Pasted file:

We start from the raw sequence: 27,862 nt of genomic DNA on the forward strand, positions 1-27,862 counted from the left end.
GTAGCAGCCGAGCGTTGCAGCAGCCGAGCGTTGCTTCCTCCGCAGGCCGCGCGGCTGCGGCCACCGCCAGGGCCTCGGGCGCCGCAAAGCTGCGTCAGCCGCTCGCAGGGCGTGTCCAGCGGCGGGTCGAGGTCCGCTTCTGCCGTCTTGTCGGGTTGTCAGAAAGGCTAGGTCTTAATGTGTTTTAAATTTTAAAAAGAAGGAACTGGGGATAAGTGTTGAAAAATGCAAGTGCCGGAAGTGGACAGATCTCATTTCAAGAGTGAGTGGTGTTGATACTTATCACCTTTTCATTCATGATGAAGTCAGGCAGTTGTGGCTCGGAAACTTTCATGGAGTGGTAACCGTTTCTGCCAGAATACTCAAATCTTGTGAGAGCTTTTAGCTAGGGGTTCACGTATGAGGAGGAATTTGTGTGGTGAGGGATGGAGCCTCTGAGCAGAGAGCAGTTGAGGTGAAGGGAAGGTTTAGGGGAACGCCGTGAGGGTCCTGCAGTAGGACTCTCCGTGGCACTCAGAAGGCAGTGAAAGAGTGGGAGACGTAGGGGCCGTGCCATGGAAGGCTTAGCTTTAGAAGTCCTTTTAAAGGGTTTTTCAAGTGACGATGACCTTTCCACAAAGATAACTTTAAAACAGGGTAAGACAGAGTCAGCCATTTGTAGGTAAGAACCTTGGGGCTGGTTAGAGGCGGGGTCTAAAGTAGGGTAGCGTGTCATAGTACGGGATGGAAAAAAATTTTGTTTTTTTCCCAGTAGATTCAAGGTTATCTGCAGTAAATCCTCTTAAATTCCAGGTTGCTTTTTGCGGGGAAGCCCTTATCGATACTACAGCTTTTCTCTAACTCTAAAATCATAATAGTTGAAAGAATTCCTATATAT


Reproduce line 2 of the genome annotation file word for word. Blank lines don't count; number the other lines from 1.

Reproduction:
GTAGCAGCCGAGCGTTGCAGCAGCCGAGCGTTGCTTCCTCCGCAGGCCGCGCGGCTGCGGCCACCGCCAGGGCCTCGGGCGCCGCAAAGCTGCGTCAGCCGCTCGCAGGGCGTGTCCAGCGGCGGGTCGAGGTCCGCTTCTGCCGTCTTGTCGGGTTGTCAGAAAGGCTAGGTCTTAATGTGTTTTAAATTTTAAAAAGAAGGAACTGGGGATAAGTGTTGAAAAATGCAAGTGCCGGAAGTGGACAGATCTCATTTCAAGAGTGAGTGGTGTTGATACTTATCACCTTTTCATTCATGATGAAGTCAGGCAGTTGTGGCTCGGAAACTTTCATGGAGTGGTAACCGTTTCTGCCAGAATACTCAAATCTTGTGAGAGCTTTTAGCTAGGGGTTCACGTATGAGGAGGAATTTGTGTGGTGAGGGATGGAGCCTCTGAGCAGAGAGCAGTTGAGGTGAAGGGAAGGTTTAGGGGAACGCCGTGAGGGTCCTGCAGTAGGACTCTCCGTGGCACTCAGAAGGCAGTGAAAGAGTGGGAGACGTAGGGGCCGTGCCATGGAAGGCTTAGCTTTAGAAGTCCTTTTAAAGGGTTTTTCAAGTGACGATGACCTTTCCACAAAGATAACTTTAAAACAGGGTAAGACAGAGTCAGCCATTTGTAGGTAAGAACCTTGGGGCTGGTTAGAGGCGGGGTCTAAAGTAGGGTAGCGTGTCATAGTACGGGATGGAAAAAAATTTTGTTTTTTTCCCAGTAGATTCAAGGTTATCTGCAGTAAATCCTCTTAAATTCCAGGTTGCTTTTTGCGGGGAAGCCCTTATCGATACTACAGCTTTTCTCTAACTCTAAAATCATAATAGTTGAAAGAATTCCTATATAT